Sepsis develops when an initial, appropriate innate immune response to infection becomes amplified and dysregulated, so as to result in an acute and destructive systemic inflammatory reaction that, in its severest outcome, produces a vascular collapse and multiorgan failure (septic shock) which is often fatal. Bacterial sepsis culminating in septic shock is a significant and increasing cause of morbidity and mortality in the United States, and it is frequently due to infection with Gram negative bacteria. Although originally recognized as products of the innate immune response to viral infection, it is now known that type I interferons (IFN) (IFN-alpha and IFN-beta) are also secreted upon stimulation of immune cells with components of Gram negative bacteria, including lipopolysaccharide (LPS; a.k.a, endotoxin), which triggers Toll Receptor (TLR) 4, and certain DNA CpG motifs that trigger TLR9. An essential role for type I IFN in lethal sepsis is strongly suggested by the finding that IFN- beta deficient mice are resistant to LPS induced endotoxic shock. However, the mechanisms by which type I IFN contribute to lethal sepsis are unknown. Work in our laboratory has demonstrated that type I IFN can significantly enhance stimulated myeloid dendritic cell (DC) expression of multiple inflammatory cytokines implicated in mediating Gram negative sepsis: IL-1, IL-6, IFN-gamma, IL-18 and IL-12. Based on our findings, and work of others, we hypothesize that LPS/CpG-induced type I IFN are crucial mediators of Gram negative sepsis and septic shock, as a result of their ability to amplify monocyte/macrophage and DC inflammatory cytokine secretion. We propose that neutralization of type I IFN during sepsis will inhibit bacterial-induced inflammation and toxicity to such a degree as to prevent a fatal outcome. The goal of this proposal is to characterize the role of type I IFN in lethal toxic shock induced by Gram negative bacterial components. The role of type I IFN in regulating induction of both immune inflammatory cytokines and lethal toxic shock will be investigated in human and murine in vitro models (Specific Aim 1) and murine in vivo (Specific Aim 2) models of Gram negative, LPS/CpG, stimulation.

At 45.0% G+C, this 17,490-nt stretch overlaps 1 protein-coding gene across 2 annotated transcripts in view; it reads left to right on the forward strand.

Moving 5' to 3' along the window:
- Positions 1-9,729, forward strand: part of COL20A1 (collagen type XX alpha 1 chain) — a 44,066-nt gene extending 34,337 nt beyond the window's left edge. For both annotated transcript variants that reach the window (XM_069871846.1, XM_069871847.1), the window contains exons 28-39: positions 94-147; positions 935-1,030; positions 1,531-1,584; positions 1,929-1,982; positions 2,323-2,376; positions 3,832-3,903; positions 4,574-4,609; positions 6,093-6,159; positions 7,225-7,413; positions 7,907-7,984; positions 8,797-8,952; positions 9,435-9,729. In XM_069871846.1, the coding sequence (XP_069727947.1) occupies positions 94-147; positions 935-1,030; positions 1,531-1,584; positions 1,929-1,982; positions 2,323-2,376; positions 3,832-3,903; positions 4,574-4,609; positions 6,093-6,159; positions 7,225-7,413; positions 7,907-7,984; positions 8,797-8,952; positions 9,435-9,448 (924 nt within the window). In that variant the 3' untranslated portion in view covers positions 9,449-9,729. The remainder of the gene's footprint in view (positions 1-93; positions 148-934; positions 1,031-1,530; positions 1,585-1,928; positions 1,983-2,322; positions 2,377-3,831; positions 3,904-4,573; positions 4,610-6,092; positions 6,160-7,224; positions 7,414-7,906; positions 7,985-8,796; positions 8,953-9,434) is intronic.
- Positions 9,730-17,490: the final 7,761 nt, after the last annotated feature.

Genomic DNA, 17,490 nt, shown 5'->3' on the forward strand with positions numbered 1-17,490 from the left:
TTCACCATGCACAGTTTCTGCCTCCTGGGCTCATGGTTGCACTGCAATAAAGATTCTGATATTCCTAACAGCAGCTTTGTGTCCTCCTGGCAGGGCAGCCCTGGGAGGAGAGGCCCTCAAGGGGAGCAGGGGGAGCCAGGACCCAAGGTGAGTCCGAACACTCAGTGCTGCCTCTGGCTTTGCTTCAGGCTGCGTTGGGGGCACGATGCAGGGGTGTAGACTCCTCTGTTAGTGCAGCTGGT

Specific Aim 3 will determine whether type I IFN neutralization by soluble recombinant vaccinia virus type I IFN receptor (B18R) is effective in preventing lethal LPS/CpG-induced toxic shock. The results of these studies will contribute to an understanding of the role of type I IFN during bacterial sepsis, and they will have a direct impact on the development of immunotherapies for the treatment of bacterial sepsis and septic shock.
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